The Committee met in order to hold a virtual public hearing on the Western Cape Laws Repeal Bill [B5-2019]. The Bill was referred to the Standing Committee on Social Development by the Speaker in line with standing rule 173 (a) of the WCPP. The Bill was referred to the Committee on 7 November 2019 and was published in the Government Gazette for 21 days from 9 December to 24 January 2020 for public comments. No comments were received at that stage. Due to the appointment process of the Western Cape Commission for Children, this was deemed urgent and the Committee decided to finalise the appointment of the Commissioner first before considering the Western Cape Laws Repeal Bill.
On 2 June 2020, the Committee was briefed by the Department of Social Development on the Bill but due to the COVID-19 pandemic, the Committee took a resolution to hold a virtual public hearing on the Bill. In terms of public participation, the Bill was advertised in the mainstream and community newspapers during the week of 25 to 29 June and in addition to this, a notice for all public hearings was emailed to municipalities and relevant stakeholders.
In its presentation, the Western Cape Department of Social Development briefed Members on the context of the repeal legislation and the legislative process undertaken. The laws to be repealed included the Aged Person Act (1967) and the National Welfare Act (1978).
There were no comments from the public in the meeting.
The Committee adopted the Bill, clause-by-clause, the motion of desirability and Report on the Bill with no amendments or objections.
The Chairperson opened the meeting and took participants through the policy for virtual meetings – all mics were to be muted when not speaking and the chat function is to be used for points of order.
The purpose of the meeting was to hold a virtual public hearing on the Western Cape Laws Repeal Bill [B5-2019]. The Bill was referred to the Standing Committee on Social Development by the Speaker in line with standing rule 173 (a) of the WCPP. The Bill was referred to the Committee on 7 November 2019 and was published in the Government Gazette for 21 days from 9 December to 24 January 2020 for public comments. No comments were received at that stage. Due to the appointment process of the Western Cape Commissioner for Children, this was deemed urgent and the Committee decided to finalise the appointment of the Commissioner first before considering the Western Cape Laws Repeal Bill.
On 2 June 2020, the Committee was briefed by the Department of Social Development on the Bill but due to the COVID-19 pandemic, the Committee took a resolution to hold a virtual public hearing on the Bill and provide oral submission/comments on the Bill. In terms of public participation, the Bill was advertised in the mainstream and community newspapers during the week of 25 to 29 June and in addition to this, a notice for all public hearings was emailed to municipalities and relevant stakeholders.
The Western Cape Department of Social Development would be invited to make its presentation again for the benefit of the public in attendance. Thereafter public comments would be taken.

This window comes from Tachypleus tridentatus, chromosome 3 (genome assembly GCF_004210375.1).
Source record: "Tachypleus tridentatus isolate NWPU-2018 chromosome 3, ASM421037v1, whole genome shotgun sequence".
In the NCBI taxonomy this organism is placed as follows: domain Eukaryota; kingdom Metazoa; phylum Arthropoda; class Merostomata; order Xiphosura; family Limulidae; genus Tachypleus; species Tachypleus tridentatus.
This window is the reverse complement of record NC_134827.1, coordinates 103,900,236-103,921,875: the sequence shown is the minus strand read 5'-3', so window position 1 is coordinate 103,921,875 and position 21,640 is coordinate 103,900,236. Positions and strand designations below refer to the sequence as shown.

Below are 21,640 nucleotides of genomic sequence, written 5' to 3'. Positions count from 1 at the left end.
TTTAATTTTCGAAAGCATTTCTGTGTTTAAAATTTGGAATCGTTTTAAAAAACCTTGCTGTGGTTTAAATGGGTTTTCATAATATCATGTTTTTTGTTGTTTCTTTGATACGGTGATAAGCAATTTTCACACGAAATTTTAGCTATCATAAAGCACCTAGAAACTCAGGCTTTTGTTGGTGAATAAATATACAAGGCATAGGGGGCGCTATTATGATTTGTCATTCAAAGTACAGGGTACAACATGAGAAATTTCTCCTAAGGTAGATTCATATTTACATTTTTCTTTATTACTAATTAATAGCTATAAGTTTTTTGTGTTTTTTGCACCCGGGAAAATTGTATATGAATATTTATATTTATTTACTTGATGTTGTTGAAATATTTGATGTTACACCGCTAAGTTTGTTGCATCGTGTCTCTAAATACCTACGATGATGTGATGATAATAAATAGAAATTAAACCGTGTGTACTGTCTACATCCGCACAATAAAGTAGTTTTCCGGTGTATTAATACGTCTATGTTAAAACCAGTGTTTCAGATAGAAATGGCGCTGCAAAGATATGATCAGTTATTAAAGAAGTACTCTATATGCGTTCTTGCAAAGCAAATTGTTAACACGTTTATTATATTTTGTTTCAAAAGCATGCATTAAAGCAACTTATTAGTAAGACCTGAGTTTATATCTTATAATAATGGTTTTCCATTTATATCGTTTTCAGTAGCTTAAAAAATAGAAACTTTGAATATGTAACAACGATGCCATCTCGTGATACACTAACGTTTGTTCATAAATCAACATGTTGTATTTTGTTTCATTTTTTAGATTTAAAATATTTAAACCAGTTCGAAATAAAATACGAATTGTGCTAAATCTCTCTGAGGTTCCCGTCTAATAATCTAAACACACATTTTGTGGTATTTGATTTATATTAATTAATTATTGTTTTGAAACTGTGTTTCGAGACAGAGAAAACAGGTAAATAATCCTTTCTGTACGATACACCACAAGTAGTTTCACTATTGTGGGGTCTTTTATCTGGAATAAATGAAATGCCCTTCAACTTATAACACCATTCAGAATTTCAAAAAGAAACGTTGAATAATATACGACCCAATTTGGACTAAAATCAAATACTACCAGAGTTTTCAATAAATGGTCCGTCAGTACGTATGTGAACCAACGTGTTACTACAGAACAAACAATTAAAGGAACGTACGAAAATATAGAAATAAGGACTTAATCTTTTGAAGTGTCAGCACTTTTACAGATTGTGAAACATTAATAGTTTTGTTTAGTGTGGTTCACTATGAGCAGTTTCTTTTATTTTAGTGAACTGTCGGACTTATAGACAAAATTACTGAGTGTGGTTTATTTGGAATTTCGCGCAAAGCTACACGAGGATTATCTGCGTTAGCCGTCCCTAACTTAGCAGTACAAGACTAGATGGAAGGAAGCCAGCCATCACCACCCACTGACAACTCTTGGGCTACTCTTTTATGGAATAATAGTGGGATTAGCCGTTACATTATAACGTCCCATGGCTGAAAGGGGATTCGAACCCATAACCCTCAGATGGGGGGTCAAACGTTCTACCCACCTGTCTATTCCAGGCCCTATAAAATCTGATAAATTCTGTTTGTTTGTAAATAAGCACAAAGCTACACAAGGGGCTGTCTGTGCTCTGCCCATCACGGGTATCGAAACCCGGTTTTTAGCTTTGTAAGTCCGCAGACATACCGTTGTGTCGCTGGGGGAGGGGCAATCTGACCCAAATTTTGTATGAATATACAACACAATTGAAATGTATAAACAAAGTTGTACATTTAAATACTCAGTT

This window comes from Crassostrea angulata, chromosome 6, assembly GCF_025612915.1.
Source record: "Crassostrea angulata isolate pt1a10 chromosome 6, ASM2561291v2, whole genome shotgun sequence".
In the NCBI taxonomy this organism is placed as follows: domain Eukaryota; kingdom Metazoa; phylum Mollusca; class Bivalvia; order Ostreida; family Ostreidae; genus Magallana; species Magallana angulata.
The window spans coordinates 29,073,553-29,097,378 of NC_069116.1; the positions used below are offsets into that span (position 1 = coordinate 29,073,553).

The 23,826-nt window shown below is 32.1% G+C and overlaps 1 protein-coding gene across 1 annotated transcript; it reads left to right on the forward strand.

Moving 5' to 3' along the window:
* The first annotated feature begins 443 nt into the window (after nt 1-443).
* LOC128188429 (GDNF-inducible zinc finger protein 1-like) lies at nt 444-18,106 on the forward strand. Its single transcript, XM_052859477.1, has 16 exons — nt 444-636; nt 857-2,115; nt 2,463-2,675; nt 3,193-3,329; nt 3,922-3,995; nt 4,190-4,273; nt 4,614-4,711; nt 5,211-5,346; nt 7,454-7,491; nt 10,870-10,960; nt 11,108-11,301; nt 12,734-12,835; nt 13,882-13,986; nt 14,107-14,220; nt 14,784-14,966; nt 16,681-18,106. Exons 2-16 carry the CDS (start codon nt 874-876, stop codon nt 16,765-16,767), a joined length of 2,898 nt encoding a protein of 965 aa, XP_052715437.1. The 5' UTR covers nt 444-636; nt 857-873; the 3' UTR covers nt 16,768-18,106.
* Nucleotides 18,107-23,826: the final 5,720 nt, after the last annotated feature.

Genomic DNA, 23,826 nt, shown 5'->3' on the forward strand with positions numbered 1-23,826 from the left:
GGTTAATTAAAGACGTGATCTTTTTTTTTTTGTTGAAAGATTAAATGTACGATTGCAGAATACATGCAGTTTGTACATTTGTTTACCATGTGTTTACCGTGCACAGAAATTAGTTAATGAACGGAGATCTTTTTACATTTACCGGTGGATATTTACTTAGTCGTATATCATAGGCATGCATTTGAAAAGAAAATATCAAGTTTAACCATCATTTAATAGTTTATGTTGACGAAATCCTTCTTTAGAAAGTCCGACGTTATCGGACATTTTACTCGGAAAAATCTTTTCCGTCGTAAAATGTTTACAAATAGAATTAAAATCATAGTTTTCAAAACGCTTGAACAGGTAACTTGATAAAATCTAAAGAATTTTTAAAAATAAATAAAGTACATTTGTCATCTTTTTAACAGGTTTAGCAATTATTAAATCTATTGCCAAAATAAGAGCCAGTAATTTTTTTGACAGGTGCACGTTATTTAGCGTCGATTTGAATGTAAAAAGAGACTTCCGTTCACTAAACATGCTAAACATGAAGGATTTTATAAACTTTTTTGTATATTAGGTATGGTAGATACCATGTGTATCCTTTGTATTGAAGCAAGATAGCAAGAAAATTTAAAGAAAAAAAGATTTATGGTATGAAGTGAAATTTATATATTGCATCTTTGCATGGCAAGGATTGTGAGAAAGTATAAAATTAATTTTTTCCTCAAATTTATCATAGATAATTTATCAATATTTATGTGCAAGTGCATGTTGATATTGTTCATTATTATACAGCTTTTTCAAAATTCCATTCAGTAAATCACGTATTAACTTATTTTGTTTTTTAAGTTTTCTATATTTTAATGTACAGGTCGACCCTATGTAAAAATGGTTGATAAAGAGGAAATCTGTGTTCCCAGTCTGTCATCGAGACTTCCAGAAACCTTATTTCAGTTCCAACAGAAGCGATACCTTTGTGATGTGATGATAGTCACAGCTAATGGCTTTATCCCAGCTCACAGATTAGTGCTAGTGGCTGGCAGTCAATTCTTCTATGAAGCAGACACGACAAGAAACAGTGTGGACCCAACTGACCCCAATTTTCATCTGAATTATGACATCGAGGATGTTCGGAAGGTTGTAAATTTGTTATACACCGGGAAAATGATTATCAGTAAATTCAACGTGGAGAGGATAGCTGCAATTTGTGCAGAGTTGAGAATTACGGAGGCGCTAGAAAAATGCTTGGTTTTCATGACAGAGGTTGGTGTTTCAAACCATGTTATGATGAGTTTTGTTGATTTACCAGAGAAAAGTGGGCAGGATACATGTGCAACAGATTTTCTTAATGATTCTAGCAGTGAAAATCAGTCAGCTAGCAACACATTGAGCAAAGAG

Public Hearing on the Western Cape Laws Repeal Bill (B-5): Presentation to the Standing Committee on Social Development
The document was presented by Ms Marion Johnson, the Chief Director: Business Planning and Strategy, Western Cape Department of Social Development.
This presentation provided context for the Repeal Bill and highlighted the legislative processes that were undertaken. During 2010, a Western Cape Legislative review project was implemented, aimed at reviewing provincial legislation for constitutionality, redundancy and obsoleteness.
The two pieces of legislation that were identified for repeal were the Aged Persons Act of 1967 and the National Welfare Act of 1978. The fundamental process that was followed included Cabinet approval to draft the Bill, it was gazetted and approved for publication for public comment. The Department did not receive any comment on the proposed Bill and in November, the Provincial Cabinet approved the introduction of the Bill into the Provincial Parliament. The Bill was certified in August 2019 and introduced to the Provincial Parliament in November 2019.
The Aged Persons Act made provisions for the protection and welfare of certain aged and rehabilitated persons, it established legislation for certain institutions for accommodation and care, and for the payment of old age pensions and certain allowances. The administration of the Act, with the exception of three sections, was assigned to the provinces by a Presidential proclamation. However, on 1 April 2010, the Older Persons Act of 2006 took effect and is the current legislation that regulates the position of older persons in the country. This Act repealed sections which are both assigned and not assigned to the province in terms of the Aged Persons Act. It is because of this that the Aged Persons Act is considered to be redundant legislation still on the statute books of the province and therefore needs to be repealed to the extent of its assignment to the province.
The National Welfare Act of 1978 defines the functions and powers of welfare boards and provides for welfare programmes and the registration of welfare organisations. The Act was also assigned to the provinces by Presidential proclamation seven of 1966 but some sections were excluded.